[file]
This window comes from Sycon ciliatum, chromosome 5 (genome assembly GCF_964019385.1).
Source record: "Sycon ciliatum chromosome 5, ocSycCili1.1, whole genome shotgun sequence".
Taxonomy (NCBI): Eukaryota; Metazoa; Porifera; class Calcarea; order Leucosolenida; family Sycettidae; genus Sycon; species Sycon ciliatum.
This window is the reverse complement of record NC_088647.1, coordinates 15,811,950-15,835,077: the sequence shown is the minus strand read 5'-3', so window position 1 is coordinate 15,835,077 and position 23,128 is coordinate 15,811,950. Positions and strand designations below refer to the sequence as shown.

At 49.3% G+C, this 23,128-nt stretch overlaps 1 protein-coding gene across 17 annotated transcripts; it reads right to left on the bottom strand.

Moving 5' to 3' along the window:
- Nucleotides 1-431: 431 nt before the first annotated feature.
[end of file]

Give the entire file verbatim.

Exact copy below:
This window comes from Sycon ciliatum, chromosome 5 (genome assembly GCF_964019385.1).
Source record: "Sycon ciliatum chromosome 5, ocSycCili1.1, whole genome shotgun sequence".
Taxonomy (NCBI): Eukaryota; Metazoa; Porifera; class Calcarea; order Leucosolenida; family Sycettidae; genus Sycon; species Sycon ciliatum.
This window is the reverse complement of record NC_088647.1, coordinates 15,811,950-15,835,077: the sequence shown is the minus strand read 5'-3', so window position 1 is coordinate 15,835,077 and position 23,128 is coordinate 15,811,950. Positions and strand designations below refer to the sequence as shown.

At 49.3% G+C, this 23,128-nt stretch overlaps 1 protein-coding gene across 17 annotated transcripts; it reads right to left on the bottom strand.

Moving 5' to 3' along the window:
- Nucleotides 1-431: 431 nt before the first annotated feature.